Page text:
Friday, February 22, 2013


I'm involved in a wedding this weekend. I've been working with the bride and groom to develop the actual ceremony. It's given me a lot to think about. So I'm going to share them with you.

First, A successful marriage starts with a wedding and ends with a funeral. If you have a successful marriage, either the bride is going to bury the groom, or the groom is going to bury the bride. Unless, of course, the Lord Jesus comes back to get us first. I certainly don't mean to be morbid, but the fact is that a marriage that ends without a funeral is a failure.

Scripture doesn't say as much about marriage as we might expect. There are a few passages that address marriage: Ephesians 5, 1 Corinthians 7, Colossians 3, etc., but for all the importance Scripture places on it, it doesn't give us a lot of detail. I think the foundational truth Scripture teaches about marriage is in Ephesians 5. Ephesians 5 lays out the most important fact about marriage: marriage was given to teach us about Christ and His love for the Church. Thus, the Scripture teaches, there are two important roles in marriage: the husband is to love his wife, and the wife is to reverence her husband.

A husband is to love his wife like Christ loved the Church, laying down His life for her. In the same way, husbands are to love their wives, laying down their lives for them. I noticed several years ago that Scripture doesn't say Christ was willing to lay His life down for the Church, but He actually did it. I interpret that to mean that a man ought not merely to be willing to lay his life down for his wife, but he ought actually to do it. If we take this literally, the husband's job is to die first. The husband's job is to give up his life for his wife. In a more figurative sense, there is a metaphorical laying down of a man's life for his wife. This is hard: really, really hard. It's possible a man might need to die to save his wife, but it's more likely a man would need to choose to put his wife ahead of himself.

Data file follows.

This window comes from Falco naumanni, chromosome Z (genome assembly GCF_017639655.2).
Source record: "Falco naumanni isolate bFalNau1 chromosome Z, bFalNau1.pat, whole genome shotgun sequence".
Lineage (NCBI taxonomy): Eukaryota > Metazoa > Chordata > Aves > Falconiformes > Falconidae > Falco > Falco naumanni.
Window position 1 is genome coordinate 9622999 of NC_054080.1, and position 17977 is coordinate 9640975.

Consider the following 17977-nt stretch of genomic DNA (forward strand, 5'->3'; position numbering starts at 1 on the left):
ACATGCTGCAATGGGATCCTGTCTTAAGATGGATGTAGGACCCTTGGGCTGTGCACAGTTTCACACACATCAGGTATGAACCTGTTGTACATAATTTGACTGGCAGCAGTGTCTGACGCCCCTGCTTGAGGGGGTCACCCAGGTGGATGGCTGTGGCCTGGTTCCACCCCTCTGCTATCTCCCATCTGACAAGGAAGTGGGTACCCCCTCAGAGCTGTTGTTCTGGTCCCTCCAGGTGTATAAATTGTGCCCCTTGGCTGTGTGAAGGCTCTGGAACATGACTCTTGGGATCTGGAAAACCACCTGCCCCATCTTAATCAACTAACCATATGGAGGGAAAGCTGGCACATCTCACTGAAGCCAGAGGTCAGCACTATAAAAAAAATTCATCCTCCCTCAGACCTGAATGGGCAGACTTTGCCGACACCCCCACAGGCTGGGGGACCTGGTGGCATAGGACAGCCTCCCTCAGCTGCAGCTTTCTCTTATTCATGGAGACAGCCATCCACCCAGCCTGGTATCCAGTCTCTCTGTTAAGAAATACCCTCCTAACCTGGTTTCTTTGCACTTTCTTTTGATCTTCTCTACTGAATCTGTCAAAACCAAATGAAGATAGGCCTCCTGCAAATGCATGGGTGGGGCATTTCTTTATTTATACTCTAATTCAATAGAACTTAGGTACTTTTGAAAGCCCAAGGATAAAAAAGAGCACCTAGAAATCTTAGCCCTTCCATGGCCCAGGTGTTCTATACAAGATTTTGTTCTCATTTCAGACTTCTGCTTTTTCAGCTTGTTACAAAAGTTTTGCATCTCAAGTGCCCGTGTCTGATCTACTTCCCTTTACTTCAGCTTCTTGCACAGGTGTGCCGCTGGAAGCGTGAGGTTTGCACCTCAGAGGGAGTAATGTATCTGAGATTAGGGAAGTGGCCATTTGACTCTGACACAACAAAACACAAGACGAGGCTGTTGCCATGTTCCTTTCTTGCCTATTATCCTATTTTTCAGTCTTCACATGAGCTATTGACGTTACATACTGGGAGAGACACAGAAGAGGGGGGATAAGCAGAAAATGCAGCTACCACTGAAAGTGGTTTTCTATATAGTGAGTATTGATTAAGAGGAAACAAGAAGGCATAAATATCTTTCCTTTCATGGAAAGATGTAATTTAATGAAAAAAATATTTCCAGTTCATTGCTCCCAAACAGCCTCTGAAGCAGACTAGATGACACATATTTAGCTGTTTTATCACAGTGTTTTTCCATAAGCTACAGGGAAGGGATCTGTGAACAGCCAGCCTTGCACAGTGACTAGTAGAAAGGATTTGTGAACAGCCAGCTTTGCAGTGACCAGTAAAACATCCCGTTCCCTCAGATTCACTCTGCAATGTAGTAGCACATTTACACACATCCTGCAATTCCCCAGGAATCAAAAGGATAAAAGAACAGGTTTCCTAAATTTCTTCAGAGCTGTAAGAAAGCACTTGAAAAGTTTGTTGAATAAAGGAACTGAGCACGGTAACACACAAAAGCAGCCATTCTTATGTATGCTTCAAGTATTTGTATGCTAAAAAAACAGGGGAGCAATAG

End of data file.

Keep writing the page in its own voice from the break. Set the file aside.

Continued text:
Colossians 3:14 says, "Husbands, love your wives, and be not bitter against them" (JND). Colossians warns against the main danger to a husband: becoming bitter against his wife. Why would he become bitter? Because he gives up his own life for her.

So what's the wife's job? The husband is to love his wife, she is to reverence (or respect) her husband. If he is to lay down his life for her, perhaps we might say her job is to lay down her pride for him.

It's obvious that many women are married to men who really might not deserve their respect. So does that mean she doesn't need to respect him? Perhaps we could ask another question: when a woman isn't very lovable, is her husband excused from loving her? Of course not! A man is to love his wife, regardless of whether she's lovable. A woman is to respect her husband, regardless of whether he deserves it.

Scripture does tell us more about marriage. Ephesians 5 isn't the only passage in Scripture about marriage. But I'm sure Ephesians 5 is the most foundational. I'm no marriage counsellor: I'm not trying to give marriage advice. But it's important to remember the underlying principle.

Monday, February 18, 2013